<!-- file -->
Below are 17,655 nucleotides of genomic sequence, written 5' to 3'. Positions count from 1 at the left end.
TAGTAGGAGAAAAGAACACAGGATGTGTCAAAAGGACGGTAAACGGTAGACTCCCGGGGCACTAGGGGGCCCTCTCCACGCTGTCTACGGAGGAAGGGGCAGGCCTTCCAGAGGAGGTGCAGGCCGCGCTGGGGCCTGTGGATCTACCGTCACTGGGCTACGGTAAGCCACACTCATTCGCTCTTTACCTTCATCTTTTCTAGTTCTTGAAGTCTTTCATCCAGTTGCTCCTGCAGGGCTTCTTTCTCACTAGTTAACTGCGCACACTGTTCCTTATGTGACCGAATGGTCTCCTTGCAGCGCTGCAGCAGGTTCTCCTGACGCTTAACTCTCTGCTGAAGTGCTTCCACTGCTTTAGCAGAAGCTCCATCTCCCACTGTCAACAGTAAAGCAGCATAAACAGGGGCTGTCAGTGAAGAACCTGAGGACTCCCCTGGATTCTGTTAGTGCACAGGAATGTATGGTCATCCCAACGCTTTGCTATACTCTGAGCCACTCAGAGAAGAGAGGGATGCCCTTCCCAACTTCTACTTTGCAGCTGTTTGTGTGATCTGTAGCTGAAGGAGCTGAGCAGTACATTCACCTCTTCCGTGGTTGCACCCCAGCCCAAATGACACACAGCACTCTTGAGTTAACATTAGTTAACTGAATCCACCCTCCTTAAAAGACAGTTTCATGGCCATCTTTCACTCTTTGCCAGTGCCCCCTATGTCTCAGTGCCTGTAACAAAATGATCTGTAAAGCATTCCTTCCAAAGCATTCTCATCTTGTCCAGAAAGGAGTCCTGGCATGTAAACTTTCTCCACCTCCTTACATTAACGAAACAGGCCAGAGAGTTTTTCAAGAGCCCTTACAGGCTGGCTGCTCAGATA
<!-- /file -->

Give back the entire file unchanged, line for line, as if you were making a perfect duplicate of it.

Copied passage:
Below are 17,655 nucleotides of genomic sequence, written 5' to 3'. Positions count from 1 at the left end.
TAGTAGGAGAAAAGAACACAGGATGTGTCAAAAGGACGGTAAACGGTAGACTCCCGGGGCACTAGGGGGCCCTCTCCACGCTGTCTACGGAGGAAGGGGCAGGCCTTCCAGAGGAGGTGCAGGCCGCGCTGGGGCCTGTGGATCTACCGTCACTGGGCTACGGTAAGCCACACTCATTCGCTCTTTACCTTCATCTTTTCTAGTTCTTGAAGTCTTTCATCCAGTTGCTCCTGCAGGGCTTCTTTCTCACTAGTTAACTGCGCACACTGTTCCTTATGTGACCGAATGGTCTCCTTGCAGCGCTGCAGCAGGTTCTCCTGACGCTTAACTCTCTGCTGAAGTGCTTCCACTGCTTTAGCAGAAGCTCCATCTCCCACTGTCAACAGTAAAGCAGCATAAACAGGGGCTGTCAGTGAAGAACCTGAGGACTCCCCTGGATTCTGTTAGTGCACAGGAATGTATGGTCATCCCAACGCTTTGCTATACTCTGAGCCACTCAGAGAAGAGAGGGATGCCCTTCCCAACTTCTACTTTGCAGCTGTTTGTGTGATCTGTAGCTGAAGGAGCTGAGCAGTACATTCACCTCTTCCGTGGTTGCACCCCAGCCCAAATGACACACAGCACTCTTGAGTTAACATTAGTTAACTGAATCCACCCTCCTTAAAAGACAGTTTCATGGCCATCTTTCACTCTTTGCCAGTGCCCCCTATGTCTCAGTGCCTGTAACAAAATGATCTGTAAAGCATTCCTTCCAAAGCATTCTCATCTTGTCCAGAAAGGAGTCCTGGCATGTAAACTTTCTCCACCTCCTTACATTAACGAAACAGGCCAGAGAGTTTTTCAAGAGCCCTTACAGGCTGGCTGCTCAGATA